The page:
Wow, my first post on this blog. Jenn is way more proactive about this stuff than I am, for real. Anyway, I interviewed at Duke a couple weeks ago, my first interview. I have many interviews in consecutive weeks starting next Friday, so it is helpful to reminisce about the experience and you get a front row seat to the casual meandering of my memory.
Overall the experience was very positive. Prior to the interview, Duke was tied for first place in my list of medical schools, and this interview went a long way to solidify its place at the top of my list. My experience started in the Raleigh-Durham Airport. I was picked up by a medical student in his fourth year and he took me back to stay with his family for the night. This family was amazing and they provided much essential information about life in Durham as well as the Duke Med experience from the scholarly as well as the wifely perspective. I was particularly impressed that the wife was especially fond of their past 4 years. Even though she had two children during the time her husband was in medical school, the ability to stream lectures and Duke's flexible third year curriculum allowed him to be at home when she needed him to be. Additionally she fell in love with the ward and the surrounding area. This was great to hear because there is a good support group already in place to help Jenn during the times I am completely occupied.
When I arrived at the Admissions Office, I was immediately intimidated. Not to malign the qualities of BYU, but all of the individuals in my interview group were from much more prestigious universities, including Harvard, Duke, and Stanford. Although not the most important aspect, my host did make it clear that it did put me at a disadvantage right off the bat. I did get along with these other interviewees really well, however, and that helped take some of the tension off. Throughout the presentations and tour, I really came to appreciate Duke's unique curriculum, compressing the basic science portion to the first 11 months as opposed to 2 years at most schools, freeing up a year for research. The financial aid presentation helped reduce anxiety about the high cost of tuition as well.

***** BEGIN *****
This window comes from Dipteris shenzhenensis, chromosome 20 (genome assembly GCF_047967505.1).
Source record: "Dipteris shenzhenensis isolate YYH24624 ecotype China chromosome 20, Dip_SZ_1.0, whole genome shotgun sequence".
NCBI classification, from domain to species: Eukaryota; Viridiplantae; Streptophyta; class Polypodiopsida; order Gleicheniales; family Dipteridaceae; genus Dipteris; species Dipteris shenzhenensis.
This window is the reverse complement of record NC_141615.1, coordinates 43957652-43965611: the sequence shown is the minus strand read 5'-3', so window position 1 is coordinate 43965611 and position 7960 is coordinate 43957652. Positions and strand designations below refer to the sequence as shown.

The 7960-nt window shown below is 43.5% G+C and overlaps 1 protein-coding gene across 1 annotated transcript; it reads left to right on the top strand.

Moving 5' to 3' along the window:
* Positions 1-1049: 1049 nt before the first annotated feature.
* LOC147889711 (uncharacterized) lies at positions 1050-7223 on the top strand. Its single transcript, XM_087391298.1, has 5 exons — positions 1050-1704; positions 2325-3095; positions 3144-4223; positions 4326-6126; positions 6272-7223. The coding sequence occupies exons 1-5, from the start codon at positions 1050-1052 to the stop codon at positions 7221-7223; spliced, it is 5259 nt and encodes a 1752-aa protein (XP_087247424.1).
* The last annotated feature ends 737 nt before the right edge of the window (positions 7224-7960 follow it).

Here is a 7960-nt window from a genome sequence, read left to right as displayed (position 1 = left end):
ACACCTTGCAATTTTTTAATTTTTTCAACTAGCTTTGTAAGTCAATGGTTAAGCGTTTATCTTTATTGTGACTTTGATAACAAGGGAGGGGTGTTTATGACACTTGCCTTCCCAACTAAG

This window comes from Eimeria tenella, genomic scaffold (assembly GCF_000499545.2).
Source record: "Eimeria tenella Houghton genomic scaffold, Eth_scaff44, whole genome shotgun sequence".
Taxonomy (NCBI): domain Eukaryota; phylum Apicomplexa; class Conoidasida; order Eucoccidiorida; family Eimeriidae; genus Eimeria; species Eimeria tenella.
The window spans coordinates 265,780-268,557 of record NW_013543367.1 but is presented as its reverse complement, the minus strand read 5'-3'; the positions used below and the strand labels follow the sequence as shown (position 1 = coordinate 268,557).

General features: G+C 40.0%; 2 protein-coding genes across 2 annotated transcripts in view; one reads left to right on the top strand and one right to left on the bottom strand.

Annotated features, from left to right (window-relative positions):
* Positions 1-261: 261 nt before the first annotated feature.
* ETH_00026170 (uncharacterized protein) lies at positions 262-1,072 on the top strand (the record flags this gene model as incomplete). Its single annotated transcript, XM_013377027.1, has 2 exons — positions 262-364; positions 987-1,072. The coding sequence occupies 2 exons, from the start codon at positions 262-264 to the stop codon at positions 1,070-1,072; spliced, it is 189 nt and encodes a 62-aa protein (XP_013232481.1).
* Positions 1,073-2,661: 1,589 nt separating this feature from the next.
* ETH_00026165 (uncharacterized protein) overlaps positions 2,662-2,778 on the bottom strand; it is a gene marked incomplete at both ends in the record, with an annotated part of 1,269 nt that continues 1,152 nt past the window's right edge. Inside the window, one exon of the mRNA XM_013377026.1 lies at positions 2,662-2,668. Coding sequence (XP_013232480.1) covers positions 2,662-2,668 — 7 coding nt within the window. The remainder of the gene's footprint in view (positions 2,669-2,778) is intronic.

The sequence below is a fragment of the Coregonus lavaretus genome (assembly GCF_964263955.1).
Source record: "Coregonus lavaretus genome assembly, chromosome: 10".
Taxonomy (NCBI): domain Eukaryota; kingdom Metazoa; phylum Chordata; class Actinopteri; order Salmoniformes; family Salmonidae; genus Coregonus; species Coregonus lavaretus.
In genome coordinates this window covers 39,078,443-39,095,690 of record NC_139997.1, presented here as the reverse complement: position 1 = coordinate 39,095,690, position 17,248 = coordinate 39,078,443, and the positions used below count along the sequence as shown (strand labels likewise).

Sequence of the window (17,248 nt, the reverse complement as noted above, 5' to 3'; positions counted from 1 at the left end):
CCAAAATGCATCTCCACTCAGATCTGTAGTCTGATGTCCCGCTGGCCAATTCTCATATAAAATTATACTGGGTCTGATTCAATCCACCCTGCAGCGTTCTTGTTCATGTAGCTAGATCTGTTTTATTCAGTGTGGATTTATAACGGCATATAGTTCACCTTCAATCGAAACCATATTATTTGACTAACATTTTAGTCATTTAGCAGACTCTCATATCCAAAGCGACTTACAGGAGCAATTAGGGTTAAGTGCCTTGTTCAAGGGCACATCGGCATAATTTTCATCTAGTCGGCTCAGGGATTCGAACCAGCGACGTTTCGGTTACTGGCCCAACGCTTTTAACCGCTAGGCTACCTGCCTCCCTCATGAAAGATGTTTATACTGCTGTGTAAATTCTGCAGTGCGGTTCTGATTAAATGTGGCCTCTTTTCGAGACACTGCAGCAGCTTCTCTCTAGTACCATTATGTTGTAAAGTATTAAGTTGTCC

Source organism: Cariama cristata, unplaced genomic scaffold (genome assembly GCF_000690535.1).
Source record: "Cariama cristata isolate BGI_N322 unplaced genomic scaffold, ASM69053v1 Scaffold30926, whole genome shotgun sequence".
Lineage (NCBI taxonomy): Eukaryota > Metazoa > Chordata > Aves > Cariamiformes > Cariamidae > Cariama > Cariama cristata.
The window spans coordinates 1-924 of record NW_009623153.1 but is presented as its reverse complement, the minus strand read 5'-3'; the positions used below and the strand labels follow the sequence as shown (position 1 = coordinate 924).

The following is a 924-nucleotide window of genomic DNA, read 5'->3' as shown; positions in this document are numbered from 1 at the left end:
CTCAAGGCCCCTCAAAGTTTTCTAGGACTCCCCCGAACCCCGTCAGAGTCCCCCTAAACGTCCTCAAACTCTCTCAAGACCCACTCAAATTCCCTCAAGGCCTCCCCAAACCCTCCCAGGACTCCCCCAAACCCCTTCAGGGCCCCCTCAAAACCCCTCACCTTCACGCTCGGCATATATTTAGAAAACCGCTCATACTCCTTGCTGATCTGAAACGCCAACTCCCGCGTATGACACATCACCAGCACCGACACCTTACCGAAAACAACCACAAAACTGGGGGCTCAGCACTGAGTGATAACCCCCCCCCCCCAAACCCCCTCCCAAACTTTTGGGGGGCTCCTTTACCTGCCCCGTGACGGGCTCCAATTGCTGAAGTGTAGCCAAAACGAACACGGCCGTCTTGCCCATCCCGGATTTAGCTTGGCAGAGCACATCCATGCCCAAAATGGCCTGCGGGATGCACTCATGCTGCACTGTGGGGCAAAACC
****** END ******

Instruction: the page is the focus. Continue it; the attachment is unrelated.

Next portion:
We had a lot of opportunities to interact with students in each class. It was unanimous among those we met that although the first year was difficult because of the accelerated curriculum, it was worth it. They all felt a camaraderie with one another and felt that there was very minimal competition between classmates.
Finally, the time had come for the actual interviews. Throughout the day I had a persistent case of the nerves and waiting for my interviewer to come through the door to call my name was the worst. However, as soon as I met my first interviewer and walked to the interview room, I was immediately calmed. I don't really know why that was; maybe it was the interviewers charm and ability to make it feel like a normal conversation (interspersed of course with difficult questions about my views of medical ethics) or maybe I was more prepared than I though. My first interviewer was a third year student and I was the first person he had interviewed, which I found interesting. I felt that the interview went pretty well and I'm pretty sure the interviewer felt the same way. During the interview I mentioned that my wife loves North Carolina and was back in Utah undoubtedly praying for the interview to go well. As I left, he mentioned that my wife doesn't need to worry any more, a casual observance that makes me think he felt positively about the interview.
I went back to the admissions office to wait for my next interview, but this time my nerves were gone and I felt confident. Even the half hour wait was unable to shake me out of my groove. I met my next interviewer, a faculty member who I just now found out is the Director of the Multicultural Resource Center. Interesting. Anyway, she was a really nice lady and we had a really good rapport. Throughout the conversation, we talked a lot about marriage because I mentioned my wife and the difficulties we will have with having children in medical school, but how we are prepared for it as well as we can be. I was really impressed with her, and I felt that she enjoyed the interview as well. In parting, it seemed almost as if she was trying to recruit me, but that might be standard operating procedure, I don't know.
All in all, it was a very positive experience, with only one downside: I won't find out about acceptance until March, because Duke waits to interview everyone before admitting anyone. Lame. But I am very optimistic about my chances and I enjoyed my interview experience to the point where I really hope I get accepted.